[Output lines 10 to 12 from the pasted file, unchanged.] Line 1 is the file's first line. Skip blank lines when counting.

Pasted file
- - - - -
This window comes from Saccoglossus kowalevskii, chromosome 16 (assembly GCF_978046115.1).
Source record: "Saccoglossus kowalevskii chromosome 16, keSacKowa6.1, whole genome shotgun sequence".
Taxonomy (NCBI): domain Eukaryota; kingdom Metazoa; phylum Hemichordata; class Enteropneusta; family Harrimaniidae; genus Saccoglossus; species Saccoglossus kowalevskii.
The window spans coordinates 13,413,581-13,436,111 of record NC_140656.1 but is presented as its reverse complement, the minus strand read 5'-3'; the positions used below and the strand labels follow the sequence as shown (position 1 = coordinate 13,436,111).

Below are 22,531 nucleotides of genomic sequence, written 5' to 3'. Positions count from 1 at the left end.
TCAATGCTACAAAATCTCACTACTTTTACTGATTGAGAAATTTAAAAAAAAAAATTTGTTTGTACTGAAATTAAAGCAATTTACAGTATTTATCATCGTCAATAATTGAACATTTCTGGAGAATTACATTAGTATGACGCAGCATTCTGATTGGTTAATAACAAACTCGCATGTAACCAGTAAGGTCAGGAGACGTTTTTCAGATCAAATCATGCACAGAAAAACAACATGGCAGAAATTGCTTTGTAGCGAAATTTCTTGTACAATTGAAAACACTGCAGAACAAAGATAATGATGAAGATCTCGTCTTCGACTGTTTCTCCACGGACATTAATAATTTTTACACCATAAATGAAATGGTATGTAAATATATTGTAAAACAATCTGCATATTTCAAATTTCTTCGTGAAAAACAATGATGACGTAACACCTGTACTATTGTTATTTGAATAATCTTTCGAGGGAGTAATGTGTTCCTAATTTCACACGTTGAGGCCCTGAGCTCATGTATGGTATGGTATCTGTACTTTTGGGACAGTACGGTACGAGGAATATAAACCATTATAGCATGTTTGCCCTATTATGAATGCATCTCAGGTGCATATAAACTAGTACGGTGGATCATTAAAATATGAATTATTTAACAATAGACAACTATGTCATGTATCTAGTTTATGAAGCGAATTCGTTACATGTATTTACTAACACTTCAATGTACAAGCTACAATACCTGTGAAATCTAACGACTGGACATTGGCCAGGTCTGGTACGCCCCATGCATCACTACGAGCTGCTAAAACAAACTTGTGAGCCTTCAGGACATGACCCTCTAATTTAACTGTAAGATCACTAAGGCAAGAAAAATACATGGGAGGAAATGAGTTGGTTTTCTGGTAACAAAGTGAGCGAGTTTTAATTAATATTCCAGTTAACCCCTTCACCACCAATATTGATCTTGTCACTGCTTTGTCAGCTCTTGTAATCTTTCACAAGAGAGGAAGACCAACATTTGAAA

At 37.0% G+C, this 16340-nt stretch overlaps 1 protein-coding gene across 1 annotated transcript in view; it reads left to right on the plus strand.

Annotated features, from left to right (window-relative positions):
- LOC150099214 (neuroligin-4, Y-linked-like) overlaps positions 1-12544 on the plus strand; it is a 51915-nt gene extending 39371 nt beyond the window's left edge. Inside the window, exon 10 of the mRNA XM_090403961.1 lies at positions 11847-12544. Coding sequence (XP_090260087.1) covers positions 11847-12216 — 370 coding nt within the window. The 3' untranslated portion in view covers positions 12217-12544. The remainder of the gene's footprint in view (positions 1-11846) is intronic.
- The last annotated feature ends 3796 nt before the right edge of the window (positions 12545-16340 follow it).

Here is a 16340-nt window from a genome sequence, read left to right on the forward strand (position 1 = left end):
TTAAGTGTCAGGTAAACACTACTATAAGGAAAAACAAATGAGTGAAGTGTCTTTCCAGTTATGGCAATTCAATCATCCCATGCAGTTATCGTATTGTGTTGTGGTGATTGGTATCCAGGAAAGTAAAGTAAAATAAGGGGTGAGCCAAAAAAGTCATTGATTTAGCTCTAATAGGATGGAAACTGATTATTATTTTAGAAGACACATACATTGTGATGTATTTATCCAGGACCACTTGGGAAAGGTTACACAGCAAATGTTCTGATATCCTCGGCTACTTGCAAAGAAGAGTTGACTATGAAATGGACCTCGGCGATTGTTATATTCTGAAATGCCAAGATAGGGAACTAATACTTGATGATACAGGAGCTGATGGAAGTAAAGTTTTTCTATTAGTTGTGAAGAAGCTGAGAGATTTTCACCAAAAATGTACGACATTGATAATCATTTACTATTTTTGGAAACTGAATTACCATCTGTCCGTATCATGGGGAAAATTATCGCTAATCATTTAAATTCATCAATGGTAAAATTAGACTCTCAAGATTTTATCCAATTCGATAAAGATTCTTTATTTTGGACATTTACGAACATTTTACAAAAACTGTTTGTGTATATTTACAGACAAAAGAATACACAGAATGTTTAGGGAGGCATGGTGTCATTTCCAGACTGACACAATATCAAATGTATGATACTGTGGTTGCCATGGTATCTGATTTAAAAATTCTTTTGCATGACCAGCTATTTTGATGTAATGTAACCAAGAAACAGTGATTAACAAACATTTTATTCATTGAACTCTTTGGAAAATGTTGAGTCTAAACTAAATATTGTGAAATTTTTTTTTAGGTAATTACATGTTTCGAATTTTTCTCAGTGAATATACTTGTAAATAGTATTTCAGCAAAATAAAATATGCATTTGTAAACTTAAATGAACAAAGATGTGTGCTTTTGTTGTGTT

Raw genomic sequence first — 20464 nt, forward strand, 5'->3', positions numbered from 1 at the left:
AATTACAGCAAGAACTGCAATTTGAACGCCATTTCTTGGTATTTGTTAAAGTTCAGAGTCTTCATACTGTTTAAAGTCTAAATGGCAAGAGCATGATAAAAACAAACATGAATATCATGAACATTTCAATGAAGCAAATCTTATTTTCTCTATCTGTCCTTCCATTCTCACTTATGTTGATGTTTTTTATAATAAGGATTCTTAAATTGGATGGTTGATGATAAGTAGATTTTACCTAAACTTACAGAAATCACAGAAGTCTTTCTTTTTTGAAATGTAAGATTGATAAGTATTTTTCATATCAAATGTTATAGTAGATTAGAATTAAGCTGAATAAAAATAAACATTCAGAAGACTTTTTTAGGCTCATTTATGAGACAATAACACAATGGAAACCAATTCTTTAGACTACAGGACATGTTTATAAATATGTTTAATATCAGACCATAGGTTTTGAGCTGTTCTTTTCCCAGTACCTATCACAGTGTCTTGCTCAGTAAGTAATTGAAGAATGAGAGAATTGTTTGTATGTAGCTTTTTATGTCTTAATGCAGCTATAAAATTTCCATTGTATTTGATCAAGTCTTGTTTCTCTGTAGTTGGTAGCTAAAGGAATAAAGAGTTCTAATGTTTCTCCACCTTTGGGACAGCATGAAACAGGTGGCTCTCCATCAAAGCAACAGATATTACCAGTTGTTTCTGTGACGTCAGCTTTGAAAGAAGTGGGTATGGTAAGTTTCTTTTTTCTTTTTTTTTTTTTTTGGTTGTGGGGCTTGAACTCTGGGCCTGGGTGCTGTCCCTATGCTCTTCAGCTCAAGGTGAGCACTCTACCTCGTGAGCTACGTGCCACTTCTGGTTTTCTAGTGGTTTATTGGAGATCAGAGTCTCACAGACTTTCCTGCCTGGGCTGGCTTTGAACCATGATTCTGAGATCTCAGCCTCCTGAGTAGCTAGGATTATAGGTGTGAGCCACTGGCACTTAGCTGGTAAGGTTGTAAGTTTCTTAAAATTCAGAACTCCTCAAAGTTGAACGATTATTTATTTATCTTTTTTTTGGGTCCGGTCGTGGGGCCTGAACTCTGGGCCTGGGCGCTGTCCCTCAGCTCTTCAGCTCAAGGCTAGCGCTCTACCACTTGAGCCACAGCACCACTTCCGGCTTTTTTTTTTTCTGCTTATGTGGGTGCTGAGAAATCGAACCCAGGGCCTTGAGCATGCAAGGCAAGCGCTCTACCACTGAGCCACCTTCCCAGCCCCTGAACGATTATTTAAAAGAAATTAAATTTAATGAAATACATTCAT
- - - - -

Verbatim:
- The last annotated feature ends 3796 nt before the right edge of the window (positions 12545-16340 follow it).

Here is a 16340-nt window from a genome sequence, read left to right on the forward strand (position 1 = left end):
TTAAGTGTCAGGTAAACACTACTATAAGGAAAAACAAATGAGTGAAGTGTCTTTCCAGTTATGGCAATTCAATCATCCCATGCAGTTATCGTATTGTGTTGTGGTGATTGGTATCCAGGAAAGTAAAGTAAAATAAGGGGTGAGCCAAAAAAGTCATTGATTTAGCTCTAATAGGATGGAAACTGATTATTATTTTAGAAGACACATACATTGTGATGTATTTATCCAGGACCACTTGGGAAAGGTTACACAGCAAATGTTCTGATATCCTCGGCTACTTGCAAAGAAGAGTTGACTATGAAATGGACCTCGGCGATTGTTATATTCTGAAATGCCAAGATAGGGAACTAATACTTGATGATACAGGAGCTGATGGAAGTAAAGTTTTTCTATTAGTTGTGAAGAAGCTGAGAGATTTTCACCAAAAATGTACGACATTGATAATCATTTACTATTTTTGGAAACTGAATTACCATCTGTCCGTATCATGGGGAAAATTATCGCTAATCATTTAAATTCATCAATGGTAAAATTAGACTCTCAAGATTTTATCCAATTCGATAAAGATTCTTTATTTTGGACATTTACGAACATTTTACAAAAACTGTTTGTGTATATTTACAGACAAAAGAATACACAGAATGTTTAGGGAGGCATGGTGTCATTTCCAGACTGACACAATATCAAATGTATGATACTGTGGTTGCCATGGTATCTGATTTAAAAATTCTTTTGCATGACCAGCTATTTTGATGTAATGTAACCAAGAAACAGTGATTAACAAACATTTTATTCATTGAACTCTTTGGAAAATGTTGAGTCTAAACTAAATATTGTGAAATTTTTTTTTAGGTAATTACATGTTTCGAATTTTTCTCAGTGAATATACTTGTAAATAGTATTTCAGCAAAATAAAATATGCATTTGTAAACTTAAATGAACAAAGATGTGTGCTTTTGTTGTGTT